Life Cycle Assessment, or LCA, is an environmental accounting and management approach that considers all the aspects of resource use and environmental releases associated with an industrial system from cradle to grave.
Specifically, it is a holistic view of environmental interactions that covers a range of activities, from the extraction of raw materials from the Earth and the production and distribution of energy, through the use, and reuse, and final disposal of a product. LCA is a relative tool intended for comparison and not absolute evaluation, thereby helping decision makers compare all major environmental impacts when choosing between alternative courses of action.
Why is LCA important for the construction sector?
In the last 20 years energy efficiency has become an increasingly important aspect of the planning and evaluation of buildings, as well as a subject of legislation within the EU. As a result, the operational energy consumption of new and refurbished buildings has decreased considerably during this time.
Figure 1 shows the ratio between the operational energy (for regulated uses such as heating, ventilation, cooling and lighting according to the EPBD) during the use phase, and the embodied energy due to the fabrication of the building products as well as their end of life (EoL). The use phase for older buildings dominates all other life cycle stages. Today, new buildings may consume less than 15 kWh final energy for heating per m² per year if they comply with the Passivhaus standard. The new types of ‘energy surplus’ or ‘positive energy’ building may even be net producers of energy. Therefore, the ratio between operational impacts (the use phase) and the embodied impacts (e.g. for production and EoL) is now more or less balanced.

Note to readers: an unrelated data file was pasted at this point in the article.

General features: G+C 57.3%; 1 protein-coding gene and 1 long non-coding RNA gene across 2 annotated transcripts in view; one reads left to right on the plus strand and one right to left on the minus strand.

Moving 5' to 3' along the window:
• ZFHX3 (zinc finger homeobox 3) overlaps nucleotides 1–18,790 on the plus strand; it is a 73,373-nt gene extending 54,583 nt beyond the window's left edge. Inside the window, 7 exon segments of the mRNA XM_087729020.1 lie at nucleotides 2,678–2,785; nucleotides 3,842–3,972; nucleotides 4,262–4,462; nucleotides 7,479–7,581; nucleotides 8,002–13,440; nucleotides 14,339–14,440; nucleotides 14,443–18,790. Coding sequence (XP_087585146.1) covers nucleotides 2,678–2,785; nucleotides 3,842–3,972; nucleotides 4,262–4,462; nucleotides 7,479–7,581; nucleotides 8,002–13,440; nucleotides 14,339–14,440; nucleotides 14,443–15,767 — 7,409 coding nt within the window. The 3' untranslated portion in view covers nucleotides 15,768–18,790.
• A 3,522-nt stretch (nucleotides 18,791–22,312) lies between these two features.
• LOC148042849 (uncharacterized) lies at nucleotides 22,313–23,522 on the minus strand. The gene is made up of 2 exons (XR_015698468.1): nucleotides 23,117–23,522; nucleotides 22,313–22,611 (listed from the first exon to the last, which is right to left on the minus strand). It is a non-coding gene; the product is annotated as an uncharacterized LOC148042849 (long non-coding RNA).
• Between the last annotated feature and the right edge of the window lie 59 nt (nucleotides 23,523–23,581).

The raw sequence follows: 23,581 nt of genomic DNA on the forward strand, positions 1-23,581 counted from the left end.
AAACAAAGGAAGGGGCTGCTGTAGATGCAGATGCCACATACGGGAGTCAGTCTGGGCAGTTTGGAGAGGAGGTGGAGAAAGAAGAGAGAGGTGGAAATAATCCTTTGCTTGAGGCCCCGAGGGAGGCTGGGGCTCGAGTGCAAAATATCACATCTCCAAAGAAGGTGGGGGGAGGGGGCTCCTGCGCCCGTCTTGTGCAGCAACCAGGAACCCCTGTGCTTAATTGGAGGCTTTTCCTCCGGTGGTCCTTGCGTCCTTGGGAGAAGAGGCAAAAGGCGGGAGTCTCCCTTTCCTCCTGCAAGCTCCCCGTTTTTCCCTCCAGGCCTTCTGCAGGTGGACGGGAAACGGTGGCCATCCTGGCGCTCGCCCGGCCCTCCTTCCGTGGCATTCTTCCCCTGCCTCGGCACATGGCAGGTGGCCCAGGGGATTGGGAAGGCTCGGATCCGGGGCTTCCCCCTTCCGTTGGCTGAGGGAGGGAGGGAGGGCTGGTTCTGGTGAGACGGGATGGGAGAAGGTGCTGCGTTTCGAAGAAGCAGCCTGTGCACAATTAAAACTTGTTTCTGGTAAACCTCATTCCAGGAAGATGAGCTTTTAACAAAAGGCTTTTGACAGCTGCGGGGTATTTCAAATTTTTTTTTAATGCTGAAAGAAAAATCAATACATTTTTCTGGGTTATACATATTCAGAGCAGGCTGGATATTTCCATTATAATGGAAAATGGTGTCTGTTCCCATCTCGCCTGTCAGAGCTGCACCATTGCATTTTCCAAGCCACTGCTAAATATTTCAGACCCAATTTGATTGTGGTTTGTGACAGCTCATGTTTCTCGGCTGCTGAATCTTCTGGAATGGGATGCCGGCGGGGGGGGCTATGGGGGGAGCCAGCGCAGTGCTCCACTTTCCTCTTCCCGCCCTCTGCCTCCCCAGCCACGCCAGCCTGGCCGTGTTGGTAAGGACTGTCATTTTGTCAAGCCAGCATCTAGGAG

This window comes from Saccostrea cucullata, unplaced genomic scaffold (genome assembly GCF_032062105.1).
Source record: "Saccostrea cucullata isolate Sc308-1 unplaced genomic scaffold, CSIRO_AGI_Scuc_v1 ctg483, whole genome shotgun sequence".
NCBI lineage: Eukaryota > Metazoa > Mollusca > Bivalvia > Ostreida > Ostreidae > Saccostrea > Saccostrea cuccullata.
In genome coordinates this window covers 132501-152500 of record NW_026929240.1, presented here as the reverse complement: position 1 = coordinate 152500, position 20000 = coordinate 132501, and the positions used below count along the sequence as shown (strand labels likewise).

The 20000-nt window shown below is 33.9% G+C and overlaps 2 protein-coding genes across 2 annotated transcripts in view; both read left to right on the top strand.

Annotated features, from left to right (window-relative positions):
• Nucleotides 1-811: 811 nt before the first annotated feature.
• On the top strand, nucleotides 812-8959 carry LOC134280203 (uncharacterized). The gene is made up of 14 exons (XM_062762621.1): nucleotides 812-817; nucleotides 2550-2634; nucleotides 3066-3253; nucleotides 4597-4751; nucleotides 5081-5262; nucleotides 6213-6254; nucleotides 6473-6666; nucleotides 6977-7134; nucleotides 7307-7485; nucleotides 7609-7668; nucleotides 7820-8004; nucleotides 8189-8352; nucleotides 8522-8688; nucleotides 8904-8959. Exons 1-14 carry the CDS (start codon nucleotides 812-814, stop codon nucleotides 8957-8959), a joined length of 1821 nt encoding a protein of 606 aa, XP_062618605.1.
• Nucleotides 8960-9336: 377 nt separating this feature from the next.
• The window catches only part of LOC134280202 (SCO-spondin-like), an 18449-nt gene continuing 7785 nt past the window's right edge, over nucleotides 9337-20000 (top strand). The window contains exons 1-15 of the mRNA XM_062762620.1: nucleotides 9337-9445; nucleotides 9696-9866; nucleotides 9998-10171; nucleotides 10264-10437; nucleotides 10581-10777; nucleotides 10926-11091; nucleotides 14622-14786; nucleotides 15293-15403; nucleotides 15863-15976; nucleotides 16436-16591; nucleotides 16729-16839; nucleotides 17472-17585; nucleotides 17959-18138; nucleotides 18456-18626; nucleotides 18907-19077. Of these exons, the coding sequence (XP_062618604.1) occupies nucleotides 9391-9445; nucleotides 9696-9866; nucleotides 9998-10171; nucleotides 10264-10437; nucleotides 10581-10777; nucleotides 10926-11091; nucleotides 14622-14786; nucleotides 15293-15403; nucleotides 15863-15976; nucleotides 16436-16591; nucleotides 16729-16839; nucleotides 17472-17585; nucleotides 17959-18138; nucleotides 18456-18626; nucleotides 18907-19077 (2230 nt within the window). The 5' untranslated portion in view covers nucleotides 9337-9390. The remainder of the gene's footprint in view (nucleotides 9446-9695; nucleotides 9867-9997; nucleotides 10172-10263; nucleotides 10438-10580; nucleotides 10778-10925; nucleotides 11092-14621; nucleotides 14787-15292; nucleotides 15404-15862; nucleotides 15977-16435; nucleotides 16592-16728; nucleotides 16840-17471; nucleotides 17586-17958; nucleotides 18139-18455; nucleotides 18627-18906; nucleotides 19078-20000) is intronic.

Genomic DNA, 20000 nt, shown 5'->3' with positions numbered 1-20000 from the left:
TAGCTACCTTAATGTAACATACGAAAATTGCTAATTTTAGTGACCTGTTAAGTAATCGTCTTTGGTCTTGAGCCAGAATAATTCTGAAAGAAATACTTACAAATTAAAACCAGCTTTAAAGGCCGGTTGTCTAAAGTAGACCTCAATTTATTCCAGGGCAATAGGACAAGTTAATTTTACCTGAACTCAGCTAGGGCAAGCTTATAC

These changes emphasize that as well as optimizing the use phase of a building it is also important to consider the embodied impacts of the materials used in its construction. As a result, the Energy-Efficient Buildings Initiative now needs to consider a life cycle perspective ‘from cradle to grave’, with energy consumption being only one environmental aspect within a multicriteria framework that includes, for example, waste generation and climate change. Straw as an insulation material could meet this challenge by offering high levels of insulation associated with a low environmental impact material.
Case study : Notre-Dame de Bon Secours school
The Middle School in Binche has been the first school using straw for insulation in Wallonia (Belgium). The building is in use since 2017 with a usable area of 532 sqm for 8 classrooms. Straw is used for walls based on prefabricated panels with clay plaster provided by Paille-Tech company. Roof and ground slab use cork as insulation. Ventilation is provided by a dual flow unit with a heat exchange efficiency of 80%. Air tightness was estimated by blower door test at 0.51 ACH, lower than Passive house requirement (0.6 ACH). The outer windows are made of doubleglazed glass. The heating consumption has been calculated by energy building simulation and is estimated at 37 kWh/m².yr.
LCA of the School
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